Acting, as we all know, is a precarious profession. Every time an actor walks on stage he is baring himself and leaving himself exposed. In a typical play he has the comfort and support of the rest of the company and a text that, to a certain extent, has been tried and tested. When an actor chooses to perform a one-man show and, what is more, one he has conceived and written himself, there is no safety net. He is on his own. And this ironically, is the situation in which ex-soldiers often find themselves when they leave the military. In his one-man play, Cry Havoc, US army veteran Stephan Wolfert vividly reveals and explores their plight though his own personal experiences.
We learn of his difficult childhood being bullied by his older brother and caught between an alcoholic father and a cruel mother. As a result of a sporting accident at school he is left crippled and deformed. Although dogs did not bark at him as he halted by them, and after two years making a more or less full recovery, the mental scars were beginning to accumulate. Unable to attend the upmarket universities with their beautifully manicured-lawn campuses of which he dreamed, he seeks refuge the army.
Contrary to his sensitive nature (he had fancied being a ballet dancer when a child) the army regime was brutal and unforgiving as he, along with all the other recruits, was hard-wired to become a killing machine. After the death of his best friend on a training exercise and the bitter irony of the funeral in the beautifully manicured-lawns of Arlington cemetery, Wolfert goes AWOL.
As the play opens we find him on train in Montana. Hopping off in a small wayside town, on an impulse he enters a theatre for the first time in his life and is confronted by a production of Richard III. The connection is immediate, not only because of Richard’s familiar physical deformity but the fact that the character was also a disillusioned and angry soldier. The experience led to Wolfert leaving the army, attending drama school and becoming an actor and campaigner for the rights of veterans.
Mr Wolfert clearly has an axe to grind but in his play he hones its edge so fine it becomes a precision instrument able to dissect and lay bare the plight of men, and women, who have served their country in time of war and are afterwards cast aside with no support. In his seventy minute monologue Wolfert seamlessly inserts quotes from Shakespeare to enforce and enhance his own text.
There’s an awful lot of war in Shakespeare and an awful lot of dying. His approach to, and depiction of, war is dirty and honest, painfully so at times. There are no gung-ho heroes, nobody emerges unscathed, rarely even the victors. It’s a messy, bloody business with no real winners. Just like in real life. And that’s why Shakespeare has survived so long and why his work, his words, still ring true – because they are true and we all recognize them as such.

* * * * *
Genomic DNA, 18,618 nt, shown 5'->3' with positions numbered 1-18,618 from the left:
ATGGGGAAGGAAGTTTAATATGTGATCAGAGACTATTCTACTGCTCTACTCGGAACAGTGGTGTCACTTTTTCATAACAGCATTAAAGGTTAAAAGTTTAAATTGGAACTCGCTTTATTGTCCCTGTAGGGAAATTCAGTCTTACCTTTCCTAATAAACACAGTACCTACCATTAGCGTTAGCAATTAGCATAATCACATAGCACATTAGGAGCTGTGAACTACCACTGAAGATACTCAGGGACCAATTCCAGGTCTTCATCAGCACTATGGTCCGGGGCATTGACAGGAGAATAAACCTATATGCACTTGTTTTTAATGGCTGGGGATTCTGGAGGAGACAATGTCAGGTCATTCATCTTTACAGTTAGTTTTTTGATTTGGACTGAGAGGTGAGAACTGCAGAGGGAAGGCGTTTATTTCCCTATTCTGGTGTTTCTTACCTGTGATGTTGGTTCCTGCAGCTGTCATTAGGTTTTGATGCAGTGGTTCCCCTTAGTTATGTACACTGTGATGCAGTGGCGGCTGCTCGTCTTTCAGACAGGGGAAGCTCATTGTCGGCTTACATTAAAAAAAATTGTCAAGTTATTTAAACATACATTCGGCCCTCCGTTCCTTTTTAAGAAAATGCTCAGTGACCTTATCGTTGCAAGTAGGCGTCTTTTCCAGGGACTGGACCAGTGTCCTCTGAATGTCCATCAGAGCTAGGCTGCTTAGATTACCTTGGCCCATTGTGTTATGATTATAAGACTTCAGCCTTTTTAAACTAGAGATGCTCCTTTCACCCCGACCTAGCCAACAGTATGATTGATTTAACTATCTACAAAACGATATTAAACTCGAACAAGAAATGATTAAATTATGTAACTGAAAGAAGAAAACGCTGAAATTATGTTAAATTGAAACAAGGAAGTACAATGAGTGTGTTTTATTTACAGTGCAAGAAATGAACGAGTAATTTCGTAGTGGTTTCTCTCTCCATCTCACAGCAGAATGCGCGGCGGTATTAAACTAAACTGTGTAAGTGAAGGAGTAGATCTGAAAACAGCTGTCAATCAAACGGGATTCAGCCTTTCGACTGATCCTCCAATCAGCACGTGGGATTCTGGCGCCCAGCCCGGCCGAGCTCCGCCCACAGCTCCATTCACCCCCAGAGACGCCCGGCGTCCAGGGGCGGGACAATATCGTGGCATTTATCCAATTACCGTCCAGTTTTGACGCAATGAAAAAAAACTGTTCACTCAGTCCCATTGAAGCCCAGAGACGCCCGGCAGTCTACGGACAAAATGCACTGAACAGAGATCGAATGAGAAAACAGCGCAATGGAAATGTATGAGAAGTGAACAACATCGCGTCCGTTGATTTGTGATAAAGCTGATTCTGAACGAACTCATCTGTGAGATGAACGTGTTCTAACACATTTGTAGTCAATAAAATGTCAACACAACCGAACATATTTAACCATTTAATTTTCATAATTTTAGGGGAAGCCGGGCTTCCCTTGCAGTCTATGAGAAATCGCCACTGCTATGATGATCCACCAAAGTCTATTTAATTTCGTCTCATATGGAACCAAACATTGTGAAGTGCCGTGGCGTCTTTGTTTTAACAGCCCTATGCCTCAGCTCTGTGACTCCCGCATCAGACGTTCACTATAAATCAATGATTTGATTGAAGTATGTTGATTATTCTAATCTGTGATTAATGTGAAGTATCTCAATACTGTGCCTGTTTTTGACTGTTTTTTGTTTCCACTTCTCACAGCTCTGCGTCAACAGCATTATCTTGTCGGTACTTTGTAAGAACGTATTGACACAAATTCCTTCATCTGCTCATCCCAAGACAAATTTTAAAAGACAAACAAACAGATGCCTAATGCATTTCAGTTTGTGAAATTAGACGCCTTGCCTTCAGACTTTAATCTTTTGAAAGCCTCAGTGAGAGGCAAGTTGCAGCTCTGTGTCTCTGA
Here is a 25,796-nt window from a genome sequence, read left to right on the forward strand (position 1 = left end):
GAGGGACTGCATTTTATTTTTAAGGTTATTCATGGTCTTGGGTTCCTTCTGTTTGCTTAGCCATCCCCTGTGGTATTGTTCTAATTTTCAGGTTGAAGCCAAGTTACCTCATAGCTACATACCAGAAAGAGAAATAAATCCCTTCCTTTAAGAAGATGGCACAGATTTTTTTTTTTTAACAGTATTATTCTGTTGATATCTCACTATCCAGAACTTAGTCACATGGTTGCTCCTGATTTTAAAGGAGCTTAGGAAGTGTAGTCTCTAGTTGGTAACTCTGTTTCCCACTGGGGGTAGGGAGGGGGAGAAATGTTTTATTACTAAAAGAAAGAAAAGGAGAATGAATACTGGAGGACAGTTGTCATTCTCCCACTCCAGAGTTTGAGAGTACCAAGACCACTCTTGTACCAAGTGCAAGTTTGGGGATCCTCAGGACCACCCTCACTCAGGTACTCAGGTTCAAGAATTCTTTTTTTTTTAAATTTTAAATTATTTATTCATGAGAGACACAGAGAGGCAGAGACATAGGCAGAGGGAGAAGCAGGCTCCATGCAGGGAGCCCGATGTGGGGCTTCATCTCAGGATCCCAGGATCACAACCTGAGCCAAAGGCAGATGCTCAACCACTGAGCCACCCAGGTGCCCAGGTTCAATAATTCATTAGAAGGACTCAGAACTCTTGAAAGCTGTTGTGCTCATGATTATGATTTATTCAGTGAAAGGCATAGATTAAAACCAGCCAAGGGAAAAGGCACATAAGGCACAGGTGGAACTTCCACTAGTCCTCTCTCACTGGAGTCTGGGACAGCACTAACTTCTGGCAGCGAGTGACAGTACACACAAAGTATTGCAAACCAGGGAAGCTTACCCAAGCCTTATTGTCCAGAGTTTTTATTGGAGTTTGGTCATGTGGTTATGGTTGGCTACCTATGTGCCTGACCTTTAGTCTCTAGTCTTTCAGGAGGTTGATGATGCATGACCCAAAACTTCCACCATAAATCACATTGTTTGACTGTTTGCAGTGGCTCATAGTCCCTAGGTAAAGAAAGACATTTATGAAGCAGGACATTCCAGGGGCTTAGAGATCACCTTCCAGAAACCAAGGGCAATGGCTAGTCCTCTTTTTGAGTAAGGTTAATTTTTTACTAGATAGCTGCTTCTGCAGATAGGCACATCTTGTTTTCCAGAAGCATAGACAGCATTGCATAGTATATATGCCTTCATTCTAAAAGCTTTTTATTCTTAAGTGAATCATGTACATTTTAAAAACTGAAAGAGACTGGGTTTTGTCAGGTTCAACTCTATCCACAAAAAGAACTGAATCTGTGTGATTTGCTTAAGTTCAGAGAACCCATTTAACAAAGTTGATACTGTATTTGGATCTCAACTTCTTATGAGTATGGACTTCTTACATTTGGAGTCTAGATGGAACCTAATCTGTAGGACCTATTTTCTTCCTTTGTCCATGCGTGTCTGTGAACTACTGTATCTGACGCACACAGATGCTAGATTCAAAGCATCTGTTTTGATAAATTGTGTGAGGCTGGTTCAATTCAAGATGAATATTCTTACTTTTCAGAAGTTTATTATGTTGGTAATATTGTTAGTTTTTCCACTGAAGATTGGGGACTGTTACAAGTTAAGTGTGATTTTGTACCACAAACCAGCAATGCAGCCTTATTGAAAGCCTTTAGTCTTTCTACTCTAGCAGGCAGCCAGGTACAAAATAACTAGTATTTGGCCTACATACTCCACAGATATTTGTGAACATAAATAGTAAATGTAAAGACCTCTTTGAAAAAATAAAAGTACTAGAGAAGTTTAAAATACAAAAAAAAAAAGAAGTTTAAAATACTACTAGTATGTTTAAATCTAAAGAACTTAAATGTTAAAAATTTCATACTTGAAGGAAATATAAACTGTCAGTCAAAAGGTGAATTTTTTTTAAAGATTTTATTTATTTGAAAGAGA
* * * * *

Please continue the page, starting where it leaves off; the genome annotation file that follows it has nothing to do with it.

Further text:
Cry Havoc is a fast moving, ever changing kaleidoscope, bringing laughter one moment, tears the next. In this virtuoso performance Stephan Wolfert carries his audience with him every step of the way, often into dark unfamiliar places where otherwise they would be loath to tread. The quotes from Shakespeare are interwoven with such skill it is sometimes difficult to realise where Wolfert’s words end and the Bard’s begin. The performance, and indeed the writing, is a tour de force, not merely a piece of spectacular physical theatre but also a cri de coeur from a damaged man who has overcome adversity to create not only a great work of art but one of conscience too.
We all have a responsibility and debt of honour to those we send out to defend us and kill on our behalf. But, as this play exposes, our soldiers are not welcomed back into society, perhaps because they, like the hangman living outside the city walls, are considered unclean, the manifestation of our darker, primitive side, an aspect of our human nature which we prefer to hide in those dark, unfamiliar places. Somebody has to our dirty work, but we’d prefer not to know about it, thank-you.
And for the purposes for STET’s mini Shakepeare Festival, Cry Havoc demonstrates that Shakespeare is not limited to time or place, or even just the theatre, but that he speaks universal truths which are accessible and relevant to us all, at all times and in all circumstances. Michael Hasted 20th April 2018